Analysis of Oslo’s failure typically begins with an analysis of its limited capacity to endure throughout the 1990s. Indeed, Oslo stretched beyond the 1993 Declaration of Principles, to the 1995 agreement at Taba, or Oslo II, the 1998 Wye River Memorandum, and finally the 1999 Sharm El-Sheikh Memorandum.[1]  Oslo’s experimentation with the incremental building of trust, its gradualism, was fatal as it “provide[d] opportunities for destroying, as much as constructing confidence.”[2] Leaders were forced back to Camp David in 2000 for an entirely new peace process as the momentum behind the interim agreement disintegrated. In fact, many argue that Oslo died as early as November, 1995, when Prime Minister and chief negotiator Yitzhak Rabin was assassinated by right-wing activist Yigal Amir in Tel-Aviv.[3] This notion that individuals hold instrumental value in history has been essential to contemporary reflections on Oslo. For instance, historian Avi Shlaim insists it was not the fall of Rabin, but the subsequent rise of Likud Leader Benjamin Netanyahu, which is to blame for the failure of the accords.[4] He notes that Netanyahu was a vocal opponent of the peace process as a young Member of the Knesset in the opposition and later as Prime Minister. From 1996 to 2000, the period for which Oslo II had promised significant withdrawal from the West Bank, Prime Minister Netanyahu oversaw the building of a record number of settlements.[5]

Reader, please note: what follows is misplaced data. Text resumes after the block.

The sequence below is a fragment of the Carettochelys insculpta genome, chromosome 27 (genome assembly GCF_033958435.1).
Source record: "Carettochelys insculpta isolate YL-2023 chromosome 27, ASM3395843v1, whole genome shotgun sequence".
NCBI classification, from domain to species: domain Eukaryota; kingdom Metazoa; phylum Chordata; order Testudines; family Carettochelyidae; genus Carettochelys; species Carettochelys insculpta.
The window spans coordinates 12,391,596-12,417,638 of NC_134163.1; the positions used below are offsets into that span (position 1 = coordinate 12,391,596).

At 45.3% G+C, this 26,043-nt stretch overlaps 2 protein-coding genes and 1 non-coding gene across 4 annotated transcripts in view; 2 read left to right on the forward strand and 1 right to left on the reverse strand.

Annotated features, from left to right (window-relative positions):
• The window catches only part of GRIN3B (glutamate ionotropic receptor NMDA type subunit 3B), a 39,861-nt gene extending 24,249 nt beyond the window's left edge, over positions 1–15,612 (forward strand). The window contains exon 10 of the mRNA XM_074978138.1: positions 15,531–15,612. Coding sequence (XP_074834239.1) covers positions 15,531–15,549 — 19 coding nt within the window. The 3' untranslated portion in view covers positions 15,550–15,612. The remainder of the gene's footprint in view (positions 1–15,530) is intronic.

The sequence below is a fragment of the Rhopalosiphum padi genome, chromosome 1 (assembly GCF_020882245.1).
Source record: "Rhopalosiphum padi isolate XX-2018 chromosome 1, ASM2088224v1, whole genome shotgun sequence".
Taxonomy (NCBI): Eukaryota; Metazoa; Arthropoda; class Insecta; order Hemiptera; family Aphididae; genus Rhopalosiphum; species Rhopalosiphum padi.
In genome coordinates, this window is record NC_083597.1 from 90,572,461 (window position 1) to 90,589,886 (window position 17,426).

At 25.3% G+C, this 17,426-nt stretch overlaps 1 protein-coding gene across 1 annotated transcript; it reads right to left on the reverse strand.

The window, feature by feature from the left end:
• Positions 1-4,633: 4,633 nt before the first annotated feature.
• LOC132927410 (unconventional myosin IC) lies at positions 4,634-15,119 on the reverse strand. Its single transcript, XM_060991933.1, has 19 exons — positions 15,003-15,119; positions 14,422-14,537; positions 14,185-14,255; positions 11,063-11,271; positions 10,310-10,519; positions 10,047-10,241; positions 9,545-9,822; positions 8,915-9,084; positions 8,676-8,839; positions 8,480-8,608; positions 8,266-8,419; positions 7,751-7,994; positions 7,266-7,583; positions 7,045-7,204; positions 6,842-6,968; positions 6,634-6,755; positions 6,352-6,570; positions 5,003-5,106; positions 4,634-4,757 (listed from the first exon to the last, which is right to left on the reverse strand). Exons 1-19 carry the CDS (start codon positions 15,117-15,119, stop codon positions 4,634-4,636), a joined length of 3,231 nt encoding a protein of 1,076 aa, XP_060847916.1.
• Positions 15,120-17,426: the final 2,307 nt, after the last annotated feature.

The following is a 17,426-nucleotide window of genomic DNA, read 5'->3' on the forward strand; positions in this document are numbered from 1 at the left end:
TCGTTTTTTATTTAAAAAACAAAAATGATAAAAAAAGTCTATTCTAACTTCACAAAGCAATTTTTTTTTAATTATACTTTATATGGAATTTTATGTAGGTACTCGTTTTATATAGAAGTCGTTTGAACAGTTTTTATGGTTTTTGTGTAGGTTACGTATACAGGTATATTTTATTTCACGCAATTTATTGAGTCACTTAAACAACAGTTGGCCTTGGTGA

This paper rejects this individual-centered historiography. It must be noted that this approach was used by the signatories of the Oslo Accords themselves, who couched the process as a ‘‘peace of the brave.”[6] Relying on the personal qualities of leaders, whether brave, or extremely fallible, to explain the strategic developments which occurred while they held office is a shallow approach which neglects the broader geo-political and national realities of the moment. In particular, the argument that an anemic leadership kept Oslo from surviving the turbulent resistance of the 1990s, ignores the compatibility of Oslo’s terms with the fractious reality of the Israeli-Palestinian conflict. It is this mismatch which arguably gave rise to resistance in the first place. Further, the neat paradigm of two coherent adversaries promulgated by the Oslo Accords, contradicted the internal battles gripping both the Israelis and Palestinians at the time. It was Oslo’s masking of the vital re-negotiations of sense and significance at the heart of Israeli and Palestinian society, which led to a debilitating distrust and stalling negotiations. It was not only the spoilers who explicitly intended to disrupt the peace process, but a poorly tailored peace process, which was to blame. This can be evidenced by the fact that genuine non-violent resistance to Oslo emanated from the moderate core of both Palestine and Israel. It was not exclusively the product of those at the fringes of radical society. Prospect theory in international relations, which seeks to explain deviations in rational decision-making, says that peace agreements must be “sold” by the elite to the general public.[7]  Oslo was “sold” as a peace between two peoples rather than a peace between delegations of statesmen, which is precisely why the failure to understand and incorporate the national aspirations of these peoples into the terms of the agreement, also led to its failure overall.